One of 5 pump organs in the room of the volunteer house I stayed in. I had fun playing it for a bit.
The rebuilt Battle Creek Sanitarium, built larger, against counsel. Kellogg couldn't pay his loan, and the state got the place, turning it into a Army hospital, and now government buildings. 
This house apparently has had the same family living in it for over 125 years. 
 Battle Creek got basically no storm action, but apparently they were hit hard not far ahead..
Albion, Michigan. Another Christian college town. I've never seen a completely brick Main Street before.
The storm I had evaded by staying in Battle Creek resulted in many trees and branches down, and many roads closed.
Mosquitos were a problem, even in the middle of the day, which was a little annoying. As I was headed out of town, the road my GPS directed me down was blocked by a down power pole, and tree/power trucks, so I had to backtrack and take a different route, adding a couple miles. Closed roads.. so many of them.. I'd have kept going, around the power pole, but I was sent back by the workers, and I didn't want to argue.
Lots of standing water, and a few down trees, in the city park. 
And anyway, I still had to hit my goal of 63 miles that day.. a personal record so far.
Adrian, Michigan - yet another Christian college town in Michigan.. 
Finally I made it to Toledo, Ohio, entering my 13th state, on Friday the 13th. I was warned of the danger of riding through town, by another cyclist, and saw a US flag, upside down, at half mast. If I were superstitious, I'd be worried, as Toledo is the largest city I'll have been through so far, and I've already noticed people are a little less patient on the road...

I'd made contact with the pastor of the Toledo church, who offered me a place to stay on Friday, but he'd be out of town Sabbath evening, so I'd have to find somewhere else. At his house, I met the associate pastor, a lady only a couple years older than myself, and amazingly, also from Oregon. Wow, for once I could talk to someone else who understood what it's like to hear the name of your state mispronounced, who knows about irrigation ditches, the dry side of the state, free range laws, the adventurousness of westerners, people not even knowing where the place is.. I still am having difficulty believing she's not actually from Washington (as most north westerners are..)

Well, the pastor announced up front that I was needing a place to stay, but, while many charged me with the task of being warm and fed, no one offered to take me home. One said he would if he didn't have to work that night. I got the idea that he really meant it. A few minutes later he walked up and handed me some bread.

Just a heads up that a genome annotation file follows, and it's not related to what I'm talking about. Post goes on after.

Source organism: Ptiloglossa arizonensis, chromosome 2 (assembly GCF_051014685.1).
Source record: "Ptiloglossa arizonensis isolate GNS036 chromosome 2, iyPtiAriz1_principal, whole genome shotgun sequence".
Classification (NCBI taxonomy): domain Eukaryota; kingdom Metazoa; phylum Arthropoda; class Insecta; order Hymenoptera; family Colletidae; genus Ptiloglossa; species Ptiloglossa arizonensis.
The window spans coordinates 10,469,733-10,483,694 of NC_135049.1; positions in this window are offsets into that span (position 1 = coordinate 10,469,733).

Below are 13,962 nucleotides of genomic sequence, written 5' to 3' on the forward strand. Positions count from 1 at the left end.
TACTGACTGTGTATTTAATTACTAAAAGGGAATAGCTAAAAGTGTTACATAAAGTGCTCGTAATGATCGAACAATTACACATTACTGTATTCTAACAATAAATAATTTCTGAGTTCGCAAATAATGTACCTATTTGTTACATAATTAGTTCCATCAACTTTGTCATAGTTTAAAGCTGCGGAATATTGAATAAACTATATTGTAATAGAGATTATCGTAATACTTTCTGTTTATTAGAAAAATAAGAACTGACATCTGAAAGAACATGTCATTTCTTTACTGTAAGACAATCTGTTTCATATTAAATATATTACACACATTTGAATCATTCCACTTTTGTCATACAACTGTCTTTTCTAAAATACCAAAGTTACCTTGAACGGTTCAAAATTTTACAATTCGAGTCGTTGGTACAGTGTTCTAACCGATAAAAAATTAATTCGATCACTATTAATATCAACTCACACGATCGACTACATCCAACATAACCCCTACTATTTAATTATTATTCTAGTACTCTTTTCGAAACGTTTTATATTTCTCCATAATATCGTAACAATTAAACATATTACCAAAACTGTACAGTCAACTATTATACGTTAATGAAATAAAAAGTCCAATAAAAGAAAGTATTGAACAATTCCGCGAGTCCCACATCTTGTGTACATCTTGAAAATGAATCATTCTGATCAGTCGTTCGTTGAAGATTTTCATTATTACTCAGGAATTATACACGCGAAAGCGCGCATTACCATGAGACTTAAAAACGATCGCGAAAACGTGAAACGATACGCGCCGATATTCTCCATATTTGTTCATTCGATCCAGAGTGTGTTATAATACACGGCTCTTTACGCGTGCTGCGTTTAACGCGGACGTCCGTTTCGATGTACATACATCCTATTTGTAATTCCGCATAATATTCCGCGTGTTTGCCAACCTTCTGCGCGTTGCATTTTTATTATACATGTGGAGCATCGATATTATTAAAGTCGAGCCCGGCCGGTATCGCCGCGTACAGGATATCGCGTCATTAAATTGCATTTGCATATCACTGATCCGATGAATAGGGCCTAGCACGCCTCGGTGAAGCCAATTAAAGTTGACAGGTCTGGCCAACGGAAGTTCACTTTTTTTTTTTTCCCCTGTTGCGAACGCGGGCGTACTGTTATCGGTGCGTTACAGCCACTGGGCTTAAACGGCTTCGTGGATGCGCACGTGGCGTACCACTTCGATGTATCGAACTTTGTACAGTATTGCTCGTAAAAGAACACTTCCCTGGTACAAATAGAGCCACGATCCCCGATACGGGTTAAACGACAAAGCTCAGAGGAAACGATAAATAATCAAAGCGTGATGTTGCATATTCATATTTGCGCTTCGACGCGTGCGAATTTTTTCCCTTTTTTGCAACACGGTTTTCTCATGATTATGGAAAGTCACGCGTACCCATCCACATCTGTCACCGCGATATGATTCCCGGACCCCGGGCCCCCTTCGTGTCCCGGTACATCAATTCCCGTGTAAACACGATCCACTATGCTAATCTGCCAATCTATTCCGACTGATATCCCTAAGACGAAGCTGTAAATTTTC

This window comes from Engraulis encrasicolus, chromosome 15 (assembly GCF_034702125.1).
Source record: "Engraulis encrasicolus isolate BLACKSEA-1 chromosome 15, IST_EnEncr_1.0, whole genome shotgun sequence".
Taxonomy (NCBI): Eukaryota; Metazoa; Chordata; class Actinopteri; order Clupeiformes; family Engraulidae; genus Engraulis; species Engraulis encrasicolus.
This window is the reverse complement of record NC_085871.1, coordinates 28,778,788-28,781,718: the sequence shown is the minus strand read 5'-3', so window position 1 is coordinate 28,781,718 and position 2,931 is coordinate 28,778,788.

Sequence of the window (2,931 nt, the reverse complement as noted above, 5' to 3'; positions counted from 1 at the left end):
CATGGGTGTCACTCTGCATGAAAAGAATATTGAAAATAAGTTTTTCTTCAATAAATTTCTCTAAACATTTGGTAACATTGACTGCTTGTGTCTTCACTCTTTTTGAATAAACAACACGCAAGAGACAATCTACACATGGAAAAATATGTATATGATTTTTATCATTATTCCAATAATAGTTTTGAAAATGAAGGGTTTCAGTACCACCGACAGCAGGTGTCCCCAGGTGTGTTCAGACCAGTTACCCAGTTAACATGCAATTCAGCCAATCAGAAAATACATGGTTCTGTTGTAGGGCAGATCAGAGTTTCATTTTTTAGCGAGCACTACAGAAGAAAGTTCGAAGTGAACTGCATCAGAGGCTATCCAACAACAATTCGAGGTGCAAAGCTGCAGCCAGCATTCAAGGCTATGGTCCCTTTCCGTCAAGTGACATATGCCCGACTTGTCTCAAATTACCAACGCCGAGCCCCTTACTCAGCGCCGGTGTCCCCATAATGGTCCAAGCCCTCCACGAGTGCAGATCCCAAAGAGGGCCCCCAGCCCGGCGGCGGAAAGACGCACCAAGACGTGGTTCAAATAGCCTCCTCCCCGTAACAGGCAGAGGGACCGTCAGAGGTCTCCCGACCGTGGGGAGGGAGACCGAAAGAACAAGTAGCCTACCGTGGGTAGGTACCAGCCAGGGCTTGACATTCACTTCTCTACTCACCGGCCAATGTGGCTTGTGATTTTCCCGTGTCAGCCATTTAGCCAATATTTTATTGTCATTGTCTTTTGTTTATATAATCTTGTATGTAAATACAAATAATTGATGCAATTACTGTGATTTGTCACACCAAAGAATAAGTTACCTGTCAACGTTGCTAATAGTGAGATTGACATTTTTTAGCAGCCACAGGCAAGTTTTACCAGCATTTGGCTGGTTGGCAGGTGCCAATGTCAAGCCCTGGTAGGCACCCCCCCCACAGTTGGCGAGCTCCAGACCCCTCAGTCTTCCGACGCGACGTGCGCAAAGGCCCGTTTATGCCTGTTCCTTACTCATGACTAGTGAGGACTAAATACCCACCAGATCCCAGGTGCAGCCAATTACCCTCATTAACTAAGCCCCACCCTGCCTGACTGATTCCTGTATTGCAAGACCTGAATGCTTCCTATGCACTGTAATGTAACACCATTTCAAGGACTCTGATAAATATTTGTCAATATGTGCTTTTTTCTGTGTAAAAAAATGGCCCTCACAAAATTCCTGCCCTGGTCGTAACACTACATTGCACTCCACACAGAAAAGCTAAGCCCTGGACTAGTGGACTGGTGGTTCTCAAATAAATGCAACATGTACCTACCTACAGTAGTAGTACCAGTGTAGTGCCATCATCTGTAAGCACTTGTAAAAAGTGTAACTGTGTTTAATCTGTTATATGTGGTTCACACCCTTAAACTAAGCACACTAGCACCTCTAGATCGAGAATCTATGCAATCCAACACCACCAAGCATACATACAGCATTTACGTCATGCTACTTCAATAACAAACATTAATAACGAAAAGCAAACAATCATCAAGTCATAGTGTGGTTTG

Finally, at the last minute, a guy came up and offered to take me to his place. John Eaton also rode his bike to church - being epileptic, he couldn't drive, and someone said he probably shouldn't be walking, or riding either, for that matter.. Simply grateful for the offer, I took him up on it, even though though he was obviously "off", being slightly confused/dizzy all the time.

Well, I made it to his house, and really, was glad I did. Alright, it wasn't a house, but a 350 square foot apartment. I ended up sleeping on the 6 foot couch. As I spent the afternoon and evening with him, I gradually came to see John, not as the mentally handicap person I'd first read him as, but a rather intelligent man, quite hampered by a mental condition. Were he not to have had that accident in his last year of high school, nor wasted his mind with drugs, as some in his family, I could imagine him in a 6 digit income career. As it is, he never managed to complete his education, and can barely hold a job..
Reading - one of his favorite pastimes. Gotta keep the mind working. The Great Controversy is one of his favorite books, or maybe he'll be reading a 800 page medical sourcebook on Cancer, or...
I'm learning that while the correlation isn't always direct, there seems to be an inverse relationship between one's economic status and their generosity. More simply, people who don't have much are often the most willing to give what they have. I'm also learning of the strength of the few.. the fewer people there are to help, the morel likely someone is to do so.

One thing I'm learning from this trip - how to be generous..